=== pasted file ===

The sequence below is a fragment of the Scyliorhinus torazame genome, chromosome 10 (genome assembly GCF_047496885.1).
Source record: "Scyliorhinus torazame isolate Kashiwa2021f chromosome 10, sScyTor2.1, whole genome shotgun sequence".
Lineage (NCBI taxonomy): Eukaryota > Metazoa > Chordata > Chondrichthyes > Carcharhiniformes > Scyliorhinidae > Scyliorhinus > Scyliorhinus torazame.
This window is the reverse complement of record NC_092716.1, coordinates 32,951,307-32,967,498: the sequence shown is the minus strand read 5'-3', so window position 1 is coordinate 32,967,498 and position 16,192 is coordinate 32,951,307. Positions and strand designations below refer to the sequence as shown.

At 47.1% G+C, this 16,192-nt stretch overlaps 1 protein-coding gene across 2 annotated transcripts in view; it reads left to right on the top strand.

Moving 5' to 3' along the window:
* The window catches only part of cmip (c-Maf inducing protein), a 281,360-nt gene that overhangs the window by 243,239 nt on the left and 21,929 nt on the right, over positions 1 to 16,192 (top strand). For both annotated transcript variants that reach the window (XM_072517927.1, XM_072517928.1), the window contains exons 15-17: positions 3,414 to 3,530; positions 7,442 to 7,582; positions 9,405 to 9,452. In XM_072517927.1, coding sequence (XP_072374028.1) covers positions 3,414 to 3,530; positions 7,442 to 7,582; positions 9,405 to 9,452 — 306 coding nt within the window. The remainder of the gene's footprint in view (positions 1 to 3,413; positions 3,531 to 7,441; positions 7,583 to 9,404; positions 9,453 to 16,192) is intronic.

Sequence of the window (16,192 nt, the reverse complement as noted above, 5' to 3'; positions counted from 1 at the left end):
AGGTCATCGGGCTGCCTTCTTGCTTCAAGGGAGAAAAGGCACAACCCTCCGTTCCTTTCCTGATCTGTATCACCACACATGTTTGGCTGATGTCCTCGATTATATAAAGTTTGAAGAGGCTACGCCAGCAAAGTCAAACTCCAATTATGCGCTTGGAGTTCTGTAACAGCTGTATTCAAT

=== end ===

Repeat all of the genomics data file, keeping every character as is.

The sequence below is a fragment of the Scyliorhinus torazame genome, chromosome 10 (genome assembly GCF_047496885.1).
Source record: "Scyliorhinus torazame isolate Kashiwa2021f chromosome 10, sScyTor2.1, whole genome shotgun sequence".
Lineage (NCBI taxonomy): Eukaryota > Metazoa > Chordata > Chondrichthyes > Carcharhiniformes > Scyliorhinidae > Scyliorhinus > Scyliorhinus torazame.
This window is the reverse complement of record NC_092716.1, coordinates 32,951,307-32,967,498: the sequence shown is the minus strand read 5'-3', so window position 1 is coordinate 32,967,498 and position 16,192 is coordinate 32,951,307. Positions and strand designations below refer to the sequence as shown.

At 47.1% G+C, this 16,192-nt stretch overlaps 1 protein-coding gene across 2 annotated transcripts in view; it reads left to right on the top strand.

Moving 5' to 3' along the window:
* The window catches only part of cmip (c-Maf inducing protein), a 281,360-nt gene that overhangs the window by 243,239 nt on the left and 21,929 nt on the right, over positions 1 to 16,192 (top strand). For both annotated transcript variants that reach the window (XM_072517927.1, XM_072517928.1), the window contains exons 15-17: positions 3,414 to 3,530; positions 7,442 to 7,582; positions 9,405 to 9,452. In XM_072517927.1, coding sequence (XP_072374028.1) covers positions 3,414 to 3,530; positions 7,442 to 7,582; positions 9,405 to 9,452 — 306 coding nt within the window. The remainder of the gene's footprint in view (positions 1 to 3,413; positions 3,531 to 7,441; positions 7,583 to 9,404; positions 9,453 to 16,192) is intronic.

Sequence of the window (16,192 nt, the reverse complement as noted above, 5' to 3'; positions counted from 1 at the left end):
AGGTCATCGGGCTGCCTTCTTGCTTCAAGGGAGAAAAGGCACAACCCTCCGTTCCTTTCCTGATCTGTATCACCACACATGTTTGGCTGATGTCCTCGATTATATAAAGTTTGAAGAGGCTACGCCAGCAAAGTCAAACTCCAATTATGCGCTTGGAGTTCTGTAACAGCTGTATTCAAT